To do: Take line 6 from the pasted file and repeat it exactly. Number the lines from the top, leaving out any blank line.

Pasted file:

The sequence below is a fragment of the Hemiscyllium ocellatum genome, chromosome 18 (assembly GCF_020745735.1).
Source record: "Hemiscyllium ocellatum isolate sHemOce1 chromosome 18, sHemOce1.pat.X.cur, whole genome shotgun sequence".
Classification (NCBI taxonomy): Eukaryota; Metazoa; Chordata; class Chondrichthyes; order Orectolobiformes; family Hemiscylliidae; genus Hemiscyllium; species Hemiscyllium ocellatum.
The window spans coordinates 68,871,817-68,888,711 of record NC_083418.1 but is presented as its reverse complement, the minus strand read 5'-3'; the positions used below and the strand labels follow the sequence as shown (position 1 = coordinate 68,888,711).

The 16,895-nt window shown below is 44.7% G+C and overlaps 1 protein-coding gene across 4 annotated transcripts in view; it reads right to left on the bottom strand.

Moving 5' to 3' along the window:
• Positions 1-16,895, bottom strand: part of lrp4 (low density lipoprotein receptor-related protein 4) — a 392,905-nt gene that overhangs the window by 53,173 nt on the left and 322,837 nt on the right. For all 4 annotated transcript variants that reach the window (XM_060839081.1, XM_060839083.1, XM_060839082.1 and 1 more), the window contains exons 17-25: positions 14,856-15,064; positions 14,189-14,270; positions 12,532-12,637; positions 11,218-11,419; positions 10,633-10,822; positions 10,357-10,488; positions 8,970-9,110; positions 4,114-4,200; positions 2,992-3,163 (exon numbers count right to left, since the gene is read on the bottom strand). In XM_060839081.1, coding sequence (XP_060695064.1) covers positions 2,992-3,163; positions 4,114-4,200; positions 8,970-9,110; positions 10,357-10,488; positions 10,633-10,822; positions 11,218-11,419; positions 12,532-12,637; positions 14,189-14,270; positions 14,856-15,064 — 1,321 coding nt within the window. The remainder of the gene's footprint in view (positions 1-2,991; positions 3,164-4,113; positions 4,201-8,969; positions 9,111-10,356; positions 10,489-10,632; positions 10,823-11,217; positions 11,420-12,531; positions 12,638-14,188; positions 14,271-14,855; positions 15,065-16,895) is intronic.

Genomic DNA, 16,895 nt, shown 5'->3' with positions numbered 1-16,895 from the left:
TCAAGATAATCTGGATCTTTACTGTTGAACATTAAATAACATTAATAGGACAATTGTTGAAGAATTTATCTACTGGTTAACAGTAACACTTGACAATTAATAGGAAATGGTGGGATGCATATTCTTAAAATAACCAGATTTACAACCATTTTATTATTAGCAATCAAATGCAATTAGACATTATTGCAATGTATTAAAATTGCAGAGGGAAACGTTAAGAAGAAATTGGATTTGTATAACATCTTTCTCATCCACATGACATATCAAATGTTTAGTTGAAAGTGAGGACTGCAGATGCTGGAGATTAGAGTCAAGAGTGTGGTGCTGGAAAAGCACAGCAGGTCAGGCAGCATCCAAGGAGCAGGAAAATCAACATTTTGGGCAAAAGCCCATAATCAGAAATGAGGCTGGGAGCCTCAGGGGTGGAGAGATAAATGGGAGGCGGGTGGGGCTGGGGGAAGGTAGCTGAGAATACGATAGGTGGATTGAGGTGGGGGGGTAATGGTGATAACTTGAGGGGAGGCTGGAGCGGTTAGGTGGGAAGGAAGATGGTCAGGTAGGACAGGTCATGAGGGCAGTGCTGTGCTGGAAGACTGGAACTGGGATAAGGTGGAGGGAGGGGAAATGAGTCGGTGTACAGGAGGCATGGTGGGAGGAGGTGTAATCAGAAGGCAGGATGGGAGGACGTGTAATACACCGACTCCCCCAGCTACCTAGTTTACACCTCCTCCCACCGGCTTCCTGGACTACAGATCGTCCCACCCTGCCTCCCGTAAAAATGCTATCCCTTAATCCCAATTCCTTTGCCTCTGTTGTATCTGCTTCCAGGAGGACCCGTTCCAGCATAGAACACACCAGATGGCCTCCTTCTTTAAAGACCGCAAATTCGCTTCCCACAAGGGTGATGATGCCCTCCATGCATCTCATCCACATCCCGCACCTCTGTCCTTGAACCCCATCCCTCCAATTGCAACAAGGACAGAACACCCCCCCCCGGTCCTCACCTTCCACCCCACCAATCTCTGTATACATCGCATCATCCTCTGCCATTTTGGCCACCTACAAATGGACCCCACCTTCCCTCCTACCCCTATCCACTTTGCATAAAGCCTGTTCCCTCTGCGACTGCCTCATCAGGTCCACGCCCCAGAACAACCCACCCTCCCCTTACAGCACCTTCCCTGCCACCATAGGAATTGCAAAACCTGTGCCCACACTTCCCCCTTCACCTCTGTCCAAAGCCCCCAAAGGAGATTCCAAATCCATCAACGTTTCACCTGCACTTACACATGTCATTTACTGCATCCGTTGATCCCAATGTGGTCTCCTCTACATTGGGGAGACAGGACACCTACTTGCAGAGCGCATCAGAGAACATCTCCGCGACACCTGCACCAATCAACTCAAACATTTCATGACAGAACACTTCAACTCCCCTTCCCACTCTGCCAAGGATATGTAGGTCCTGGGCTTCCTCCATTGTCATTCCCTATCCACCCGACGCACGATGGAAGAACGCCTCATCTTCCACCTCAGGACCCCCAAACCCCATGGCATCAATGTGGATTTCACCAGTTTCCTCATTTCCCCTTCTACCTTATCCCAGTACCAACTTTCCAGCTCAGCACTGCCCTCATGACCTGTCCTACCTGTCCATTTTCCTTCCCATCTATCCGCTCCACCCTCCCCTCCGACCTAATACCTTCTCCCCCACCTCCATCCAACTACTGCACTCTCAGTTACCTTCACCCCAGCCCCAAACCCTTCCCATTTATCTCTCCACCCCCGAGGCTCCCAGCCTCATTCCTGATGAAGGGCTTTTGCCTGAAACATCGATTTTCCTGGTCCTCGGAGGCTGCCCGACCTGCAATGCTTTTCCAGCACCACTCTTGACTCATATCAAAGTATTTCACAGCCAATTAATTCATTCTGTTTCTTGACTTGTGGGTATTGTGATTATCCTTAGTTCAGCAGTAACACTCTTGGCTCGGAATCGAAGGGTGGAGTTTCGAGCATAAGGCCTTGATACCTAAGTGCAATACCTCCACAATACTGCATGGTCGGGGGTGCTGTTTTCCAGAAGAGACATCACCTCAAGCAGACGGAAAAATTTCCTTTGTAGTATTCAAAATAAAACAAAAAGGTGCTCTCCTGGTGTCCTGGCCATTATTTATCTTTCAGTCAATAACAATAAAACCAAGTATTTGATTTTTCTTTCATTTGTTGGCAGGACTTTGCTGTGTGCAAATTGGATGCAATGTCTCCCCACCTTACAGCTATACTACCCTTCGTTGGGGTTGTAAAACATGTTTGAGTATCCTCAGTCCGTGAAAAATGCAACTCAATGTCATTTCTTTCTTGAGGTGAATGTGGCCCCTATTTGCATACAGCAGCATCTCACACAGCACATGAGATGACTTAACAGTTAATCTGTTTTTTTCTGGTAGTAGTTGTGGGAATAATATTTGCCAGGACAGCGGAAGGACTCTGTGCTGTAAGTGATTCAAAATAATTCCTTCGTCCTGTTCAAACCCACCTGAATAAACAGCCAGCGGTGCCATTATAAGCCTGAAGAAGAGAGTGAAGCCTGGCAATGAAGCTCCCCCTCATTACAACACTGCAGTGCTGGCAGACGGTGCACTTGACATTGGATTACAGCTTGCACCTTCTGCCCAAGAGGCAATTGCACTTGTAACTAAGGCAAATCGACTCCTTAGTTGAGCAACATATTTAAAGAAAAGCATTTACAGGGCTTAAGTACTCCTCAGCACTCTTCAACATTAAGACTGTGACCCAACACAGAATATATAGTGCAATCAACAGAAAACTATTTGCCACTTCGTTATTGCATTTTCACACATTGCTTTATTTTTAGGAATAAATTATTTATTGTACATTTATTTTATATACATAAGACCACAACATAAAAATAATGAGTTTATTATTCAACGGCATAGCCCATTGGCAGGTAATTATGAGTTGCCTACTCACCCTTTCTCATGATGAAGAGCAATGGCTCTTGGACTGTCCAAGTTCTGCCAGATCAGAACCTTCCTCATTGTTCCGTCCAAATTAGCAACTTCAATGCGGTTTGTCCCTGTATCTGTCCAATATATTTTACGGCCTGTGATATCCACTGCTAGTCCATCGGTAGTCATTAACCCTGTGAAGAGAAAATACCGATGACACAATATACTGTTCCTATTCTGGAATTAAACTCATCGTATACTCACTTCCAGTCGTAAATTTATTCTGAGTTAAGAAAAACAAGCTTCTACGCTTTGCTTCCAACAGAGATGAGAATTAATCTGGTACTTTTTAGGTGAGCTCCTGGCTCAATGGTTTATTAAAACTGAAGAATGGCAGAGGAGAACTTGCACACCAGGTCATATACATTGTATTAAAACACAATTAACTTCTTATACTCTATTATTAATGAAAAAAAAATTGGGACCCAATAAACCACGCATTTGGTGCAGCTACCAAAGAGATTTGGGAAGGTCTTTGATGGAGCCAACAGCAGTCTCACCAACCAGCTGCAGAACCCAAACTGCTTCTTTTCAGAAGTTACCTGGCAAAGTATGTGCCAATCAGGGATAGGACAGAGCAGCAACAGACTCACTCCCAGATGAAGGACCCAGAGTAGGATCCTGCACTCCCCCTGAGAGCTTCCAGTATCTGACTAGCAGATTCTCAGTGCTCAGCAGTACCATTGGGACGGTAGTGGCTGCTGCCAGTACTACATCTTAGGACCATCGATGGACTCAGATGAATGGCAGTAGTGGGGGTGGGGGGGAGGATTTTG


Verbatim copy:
Moving 5' to 3' along the window: